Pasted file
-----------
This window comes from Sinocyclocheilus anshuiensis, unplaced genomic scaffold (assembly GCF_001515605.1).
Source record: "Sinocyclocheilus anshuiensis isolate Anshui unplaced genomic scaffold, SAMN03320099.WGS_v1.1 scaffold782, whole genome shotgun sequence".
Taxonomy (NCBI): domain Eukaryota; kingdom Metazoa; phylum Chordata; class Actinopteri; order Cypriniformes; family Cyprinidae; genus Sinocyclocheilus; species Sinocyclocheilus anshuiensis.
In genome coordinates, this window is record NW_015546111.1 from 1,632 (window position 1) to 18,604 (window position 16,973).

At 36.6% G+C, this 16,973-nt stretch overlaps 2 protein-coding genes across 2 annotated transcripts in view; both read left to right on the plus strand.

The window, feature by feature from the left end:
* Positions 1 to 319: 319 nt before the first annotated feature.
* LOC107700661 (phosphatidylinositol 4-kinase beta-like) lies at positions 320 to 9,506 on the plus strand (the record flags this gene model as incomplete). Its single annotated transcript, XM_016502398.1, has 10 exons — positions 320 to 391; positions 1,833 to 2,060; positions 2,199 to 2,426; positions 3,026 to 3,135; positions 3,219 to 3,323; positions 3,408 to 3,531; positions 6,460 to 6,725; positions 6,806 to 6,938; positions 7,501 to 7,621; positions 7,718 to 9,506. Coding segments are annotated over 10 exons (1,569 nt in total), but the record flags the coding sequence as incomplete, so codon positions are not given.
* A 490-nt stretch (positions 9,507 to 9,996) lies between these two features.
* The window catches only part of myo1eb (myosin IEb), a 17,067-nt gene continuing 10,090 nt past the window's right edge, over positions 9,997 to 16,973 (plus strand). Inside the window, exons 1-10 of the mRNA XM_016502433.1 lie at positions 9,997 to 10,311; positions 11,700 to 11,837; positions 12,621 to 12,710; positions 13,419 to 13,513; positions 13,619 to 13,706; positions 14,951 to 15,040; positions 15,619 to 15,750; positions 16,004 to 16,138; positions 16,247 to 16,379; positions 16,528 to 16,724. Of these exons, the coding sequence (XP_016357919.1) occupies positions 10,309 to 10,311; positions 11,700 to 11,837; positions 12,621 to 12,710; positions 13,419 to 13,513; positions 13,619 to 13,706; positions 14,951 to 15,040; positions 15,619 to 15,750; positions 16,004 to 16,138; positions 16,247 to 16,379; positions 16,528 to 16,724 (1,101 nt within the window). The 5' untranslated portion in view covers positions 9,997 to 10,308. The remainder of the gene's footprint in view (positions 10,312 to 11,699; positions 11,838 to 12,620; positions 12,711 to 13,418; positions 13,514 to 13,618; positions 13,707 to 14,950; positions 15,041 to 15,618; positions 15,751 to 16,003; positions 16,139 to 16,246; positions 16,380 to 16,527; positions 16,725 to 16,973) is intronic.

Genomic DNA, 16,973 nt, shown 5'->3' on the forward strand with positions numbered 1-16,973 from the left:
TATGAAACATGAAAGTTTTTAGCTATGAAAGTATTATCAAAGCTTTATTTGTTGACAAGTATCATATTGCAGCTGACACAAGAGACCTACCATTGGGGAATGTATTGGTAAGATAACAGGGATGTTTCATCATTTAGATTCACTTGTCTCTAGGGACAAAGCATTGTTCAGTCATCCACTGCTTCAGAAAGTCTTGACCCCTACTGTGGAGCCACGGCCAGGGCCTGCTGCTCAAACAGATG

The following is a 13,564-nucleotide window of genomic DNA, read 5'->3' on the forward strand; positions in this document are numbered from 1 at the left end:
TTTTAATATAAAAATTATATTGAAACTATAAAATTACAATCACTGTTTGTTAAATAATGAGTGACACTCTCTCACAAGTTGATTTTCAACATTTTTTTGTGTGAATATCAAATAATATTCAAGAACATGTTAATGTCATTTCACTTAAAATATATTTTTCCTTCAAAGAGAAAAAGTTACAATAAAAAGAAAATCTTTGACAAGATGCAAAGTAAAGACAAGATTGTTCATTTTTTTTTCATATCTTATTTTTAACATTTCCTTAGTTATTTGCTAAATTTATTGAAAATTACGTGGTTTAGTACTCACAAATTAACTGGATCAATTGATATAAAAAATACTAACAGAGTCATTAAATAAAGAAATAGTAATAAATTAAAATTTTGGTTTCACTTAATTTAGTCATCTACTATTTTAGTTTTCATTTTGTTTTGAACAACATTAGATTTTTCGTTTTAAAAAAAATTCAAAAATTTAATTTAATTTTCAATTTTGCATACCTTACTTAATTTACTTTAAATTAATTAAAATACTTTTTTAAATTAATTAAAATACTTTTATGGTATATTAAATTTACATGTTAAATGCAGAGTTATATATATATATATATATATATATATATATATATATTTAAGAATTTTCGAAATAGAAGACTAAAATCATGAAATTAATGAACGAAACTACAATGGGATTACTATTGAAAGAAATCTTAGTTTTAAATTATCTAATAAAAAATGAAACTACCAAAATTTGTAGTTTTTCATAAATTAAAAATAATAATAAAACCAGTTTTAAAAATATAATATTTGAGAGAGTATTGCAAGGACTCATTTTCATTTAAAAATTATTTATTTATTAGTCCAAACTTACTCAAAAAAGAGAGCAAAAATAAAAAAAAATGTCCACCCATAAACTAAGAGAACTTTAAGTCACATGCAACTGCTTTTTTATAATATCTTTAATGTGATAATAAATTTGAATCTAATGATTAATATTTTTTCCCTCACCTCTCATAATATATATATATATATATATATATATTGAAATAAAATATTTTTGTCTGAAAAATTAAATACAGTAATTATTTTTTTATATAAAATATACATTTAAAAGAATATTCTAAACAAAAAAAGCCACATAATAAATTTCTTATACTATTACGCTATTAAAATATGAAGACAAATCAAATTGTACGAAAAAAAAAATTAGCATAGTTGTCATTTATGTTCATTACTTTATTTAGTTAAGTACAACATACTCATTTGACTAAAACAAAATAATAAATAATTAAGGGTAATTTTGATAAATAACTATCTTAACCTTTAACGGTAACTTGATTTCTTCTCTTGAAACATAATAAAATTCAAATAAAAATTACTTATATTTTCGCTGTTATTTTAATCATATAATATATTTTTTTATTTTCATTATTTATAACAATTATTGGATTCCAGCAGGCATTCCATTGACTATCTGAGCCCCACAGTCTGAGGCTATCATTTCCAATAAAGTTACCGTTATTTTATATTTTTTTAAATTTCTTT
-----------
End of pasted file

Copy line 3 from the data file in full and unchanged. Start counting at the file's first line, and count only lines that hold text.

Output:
Taxonomy (NCBI): domain Eukaryota; kingdom Metazoa; phylum Chordata; class Actinopteri; order Cypriniformes; family Cyprinidae; genus Sinocyclocheilus; species Sinocyclocheilus anshuiensis.